Having been directly involved as Secretary to the Department of Defence in the closing stages of the privatisation of Australian Defence Industries (ADI) I can attest that the form of the contract had nothing to do with the bad old days before Dr Gumley took up the reins at the Defence Materiel Organisation, and everything to do with the Howard Government’s objectives in privatising ADI, namely, to maximise the proceeds of the sale.

By way of background, Australian Defence Industries was the corporate vehicle into which the Hawke Government had gathered up all of the assorted manufacturing and service-providing activities that had been directly owned by the Department of Defence.  Until its privatisation it was a government corporation with its own CEO and Board, but a wholly owned entity of the Department of Defence. Its assets included the Captain Cook Graving Dock at Garden Island, the contract to build six modern minehunters, the ammunition factory at Benalla and the propellant plant at Mulwala, the so-called Long-Term Ammunition Agreement with Defence, and an assortment of smaller plants and businesses.

In one of the first conversations I had with then Defence Minister Ian McLachlan on taking up duty in February 1998, he told me that the Department of Finance (Office of Asset Sales) was complaining that Defence was dragging the chain on completing the provision of the due diligence data required for the privatisation. He told me that I was to have the process completed in four weeks. I told him that I would look into it and get back to him.

On looking into the matter I quickly ascertained that the jewel in ADI’s crown was the Long Term Ammunition Agreement, under which ADI had a contract to provide Defence with certain ammunition natures for a twenty-year period from the date that the munitions factory at Benalla commenced operations in 1995. It was that agreement that put the value into the factories at Mulwala and Benalla. I read the 250-odd pages of the agreement from cover to cover, and came upon the clause that said in effect that Defence could give its wholly owned entity one-month’s notice to terminate the Long Term Ammunition Agreement, would meet all the costs of winding up the relevant operations of ADI, but would not be liable for any other costs.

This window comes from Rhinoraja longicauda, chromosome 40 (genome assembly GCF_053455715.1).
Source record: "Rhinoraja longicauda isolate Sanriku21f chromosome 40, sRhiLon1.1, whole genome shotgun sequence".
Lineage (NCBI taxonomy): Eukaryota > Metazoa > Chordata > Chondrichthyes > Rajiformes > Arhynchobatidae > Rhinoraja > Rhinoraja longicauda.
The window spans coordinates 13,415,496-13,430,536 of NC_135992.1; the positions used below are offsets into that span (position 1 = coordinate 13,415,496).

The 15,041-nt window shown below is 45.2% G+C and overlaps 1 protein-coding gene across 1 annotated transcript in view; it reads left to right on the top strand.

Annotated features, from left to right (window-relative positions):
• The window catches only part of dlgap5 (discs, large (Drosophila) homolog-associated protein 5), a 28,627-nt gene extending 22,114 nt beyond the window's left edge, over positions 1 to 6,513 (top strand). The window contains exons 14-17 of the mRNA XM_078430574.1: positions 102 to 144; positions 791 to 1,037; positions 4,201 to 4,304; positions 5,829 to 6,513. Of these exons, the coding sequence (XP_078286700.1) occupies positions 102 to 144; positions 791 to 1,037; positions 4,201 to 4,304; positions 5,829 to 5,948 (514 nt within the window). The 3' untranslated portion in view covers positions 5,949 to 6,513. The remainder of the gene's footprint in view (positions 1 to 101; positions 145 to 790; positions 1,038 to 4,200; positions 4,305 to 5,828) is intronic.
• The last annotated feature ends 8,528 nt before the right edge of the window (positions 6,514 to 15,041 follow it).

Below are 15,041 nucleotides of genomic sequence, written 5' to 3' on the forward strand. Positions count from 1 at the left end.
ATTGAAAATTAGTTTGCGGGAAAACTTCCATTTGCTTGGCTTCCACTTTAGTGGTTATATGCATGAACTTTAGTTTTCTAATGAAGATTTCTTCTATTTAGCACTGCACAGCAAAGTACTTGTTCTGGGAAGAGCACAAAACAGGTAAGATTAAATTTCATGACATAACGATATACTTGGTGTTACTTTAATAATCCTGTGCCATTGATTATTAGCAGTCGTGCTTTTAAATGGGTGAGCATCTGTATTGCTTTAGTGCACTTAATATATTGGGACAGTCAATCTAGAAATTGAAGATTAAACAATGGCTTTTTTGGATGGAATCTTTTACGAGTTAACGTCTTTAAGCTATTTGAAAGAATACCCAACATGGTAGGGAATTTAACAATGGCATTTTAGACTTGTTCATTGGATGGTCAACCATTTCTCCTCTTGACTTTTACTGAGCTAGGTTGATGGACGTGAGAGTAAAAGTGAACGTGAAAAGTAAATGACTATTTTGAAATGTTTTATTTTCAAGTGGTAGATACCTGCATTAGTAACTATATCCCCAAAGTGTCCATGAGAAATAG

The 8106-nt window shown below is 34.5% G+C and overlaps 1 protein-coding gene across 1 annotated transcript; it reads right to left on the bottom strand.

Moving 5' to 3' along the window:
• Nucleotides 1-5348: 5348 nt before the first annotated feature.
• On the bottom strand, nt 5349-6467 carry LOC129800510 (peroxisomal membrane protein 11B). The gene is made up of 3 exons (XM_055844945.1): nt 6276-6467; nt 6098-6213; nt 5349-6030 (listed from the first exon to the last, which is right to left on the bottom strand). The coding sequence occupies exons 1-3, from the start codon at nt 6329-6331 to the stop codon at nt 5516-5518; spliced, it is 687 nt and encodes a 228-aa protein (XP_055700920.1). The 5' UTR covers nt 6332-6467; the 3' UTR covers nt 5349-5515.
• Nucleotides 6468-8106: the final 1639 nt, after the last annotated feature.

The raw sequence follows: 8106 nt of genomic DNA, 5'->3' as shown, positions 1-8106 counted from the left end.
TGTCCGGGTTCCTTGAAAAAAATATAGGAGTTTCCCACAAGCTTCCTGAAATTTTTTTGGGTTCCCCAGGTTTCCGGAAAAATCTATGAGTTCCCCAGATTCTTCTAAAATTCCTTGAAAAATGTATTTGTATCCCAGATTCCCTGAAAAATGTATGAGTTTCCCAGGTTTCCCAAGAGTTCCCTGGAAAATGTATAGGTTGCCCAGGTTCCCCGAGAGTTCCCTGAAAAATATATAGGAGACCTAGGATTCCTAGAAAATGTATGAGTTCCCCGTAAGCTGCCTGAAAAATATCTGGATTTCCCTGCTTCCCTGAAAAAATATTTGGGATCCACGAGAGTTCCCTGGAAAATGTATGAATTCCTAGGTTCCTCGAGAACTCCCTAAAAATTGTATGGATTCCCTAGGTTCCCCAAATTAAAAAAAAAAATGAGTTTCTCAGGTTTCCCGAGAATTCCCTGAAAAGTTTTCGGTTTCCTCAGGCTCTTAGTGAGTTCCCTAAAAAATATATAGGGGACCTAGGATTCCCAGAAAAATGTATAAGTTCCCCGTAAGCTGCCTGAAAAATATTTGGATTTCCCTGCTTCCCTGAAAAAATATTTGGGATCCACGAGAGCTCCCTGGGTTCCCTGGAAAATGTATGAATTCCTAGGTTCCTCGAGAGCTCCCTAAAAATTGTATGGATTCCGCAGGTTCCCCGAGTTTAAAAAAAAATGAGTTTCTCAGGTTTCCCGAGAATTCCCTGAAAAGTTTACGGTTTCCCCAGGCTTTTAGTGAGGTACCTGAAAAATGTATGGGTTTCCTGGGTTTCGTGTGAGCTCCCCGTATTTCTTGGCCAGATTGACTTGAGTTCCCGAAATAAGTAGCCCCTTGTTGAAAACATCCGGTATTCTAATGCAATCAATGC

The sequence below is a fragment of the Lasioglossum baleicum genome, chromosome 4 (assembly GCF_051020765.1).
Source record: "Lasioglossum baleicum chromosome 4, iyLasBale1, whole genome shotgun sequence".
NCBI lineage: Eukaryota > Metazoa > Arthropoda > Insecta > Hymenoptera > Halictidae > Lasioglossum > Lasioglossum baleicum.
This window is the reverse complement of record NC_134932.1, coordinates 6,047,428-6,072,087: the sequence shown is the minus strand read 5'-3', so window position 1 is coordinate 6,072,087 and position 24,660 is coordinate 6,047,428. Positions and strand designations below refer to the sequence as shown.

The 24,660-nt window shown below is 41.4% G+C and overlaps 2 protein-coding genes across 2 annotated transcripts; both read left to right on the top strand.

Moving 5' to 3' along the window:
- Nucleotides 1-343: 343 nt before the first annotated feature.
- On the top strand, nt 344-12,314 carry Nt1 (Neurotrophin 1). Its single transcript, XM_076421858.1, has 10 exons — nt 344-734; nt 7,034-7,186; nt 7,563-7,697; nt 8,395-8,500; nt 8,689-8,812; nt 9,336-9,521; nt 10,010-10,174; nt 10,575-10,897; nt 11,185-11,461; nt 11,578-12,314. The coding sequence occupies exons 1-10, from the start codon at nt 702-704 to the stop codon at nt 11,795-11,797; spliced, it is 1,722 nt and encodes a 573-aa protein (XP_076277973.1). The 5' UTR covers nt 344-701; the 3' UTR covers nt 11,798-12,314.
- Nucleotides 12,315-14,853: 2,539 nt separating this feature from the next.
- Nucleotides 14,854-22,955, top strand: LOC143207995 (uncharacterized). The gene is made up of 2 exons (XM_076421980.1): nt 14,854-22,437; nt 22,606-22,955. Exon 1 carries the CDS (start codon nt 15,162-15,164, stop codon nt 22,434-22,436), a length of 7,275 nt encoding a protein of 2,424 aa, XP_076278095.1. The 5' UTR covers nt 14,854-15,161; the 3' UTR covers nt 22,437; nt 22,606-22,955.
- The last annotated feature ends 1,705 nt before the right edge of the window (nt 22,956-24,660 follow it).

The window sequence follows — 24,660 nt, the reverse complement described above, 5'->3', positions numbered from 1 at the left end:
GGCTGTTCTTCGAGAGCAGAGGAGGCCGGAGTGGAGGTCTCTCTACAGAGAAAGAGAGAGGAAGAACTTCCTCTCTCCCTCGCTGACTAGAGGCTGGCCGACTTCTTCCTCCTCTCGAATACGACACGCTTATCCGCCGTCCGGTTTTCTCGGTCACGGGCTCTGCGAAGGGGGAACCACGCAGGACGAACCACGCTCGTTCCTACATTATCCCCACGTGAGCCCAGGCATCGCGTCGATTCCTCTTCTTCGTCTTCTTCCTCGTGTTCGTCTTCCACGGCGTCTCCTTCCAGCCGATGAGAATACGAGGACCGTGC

I went back to Mr McLachlan and said that without a renegotiation of the LTAA, to give the buyer contractual certainty, the Commonwealth would have virtually nothing to sell. Who would pay for a contract that had 17 years to run, but could be wound up without compensation at one month’s notice? He agreed, I said we would complete the matter without delay, and would have all outstanding matters dealt with in weeks, not months, and we did.

The point of this tale is to make the point that the Howard Government’s privatisation strategy for ADI was shaped by its desire to get as much money as it could for the business, as quickly as possible.  It was sold by public tender, and the Transfield-Thomson CSF Joint Venture (the original purchaser) paid a price that reflected what they perceived the LTAA was worth to them. For its part, the Commonwealth capitalised that expected profit stream. If the Commonwealth had placed more stringent performance conditions or less certainty on the contract, that would have been reflected in a reduced price. The Joint Venture got what it paid for, and the Commonwealth was paid the best price it could obtain for what it chose to sell.

Over ten years on, it is entirely appropriate that Defence consider what arrangements it wants to make for the acquisition of the hundreds of ammunition types that it purchases. Everyone has always known that the LTAA was a fixed term arrangement, and that there were no understandings, explicit or implicit, about what would happen after it expired. This is the ordinary course of business and is not a reflection on either Defence or Thales, the current owner of the ammunition facilities and the LTAA.

It is interesting that the only other one of the “older poor value long term contracts” that rates a specific mention relates to the Collins-class submarines:

Another long-term contract under renegotiation is Adelaide-based submarine builder ASC’s $3 billion, 15-year maintenance contract on the troubled Collins-class submarines.

There seems to be a bit of a pattern emerging from this and other reports by Kerin. It seems that nothing that happened in the defence acquisition world prior to the advent of Dr Gumley was quite up to scratch, and similarly, ASC’s performance since he ceased to be the CEO there has been distinctly below par. I wonder where Kerin gets those impressions from?

15 March 2010

Accountability of Ministerial staff

The 15 March edition of The Age carries a letter to the editor by Andrew Farran, former senior lecturer in public law and, like me, a former Commonwealth public servant, on the issue of whether or not it is appropriate for Ministerial staff to be called before Parliamentary Committees.

Farran’s letter as published reads: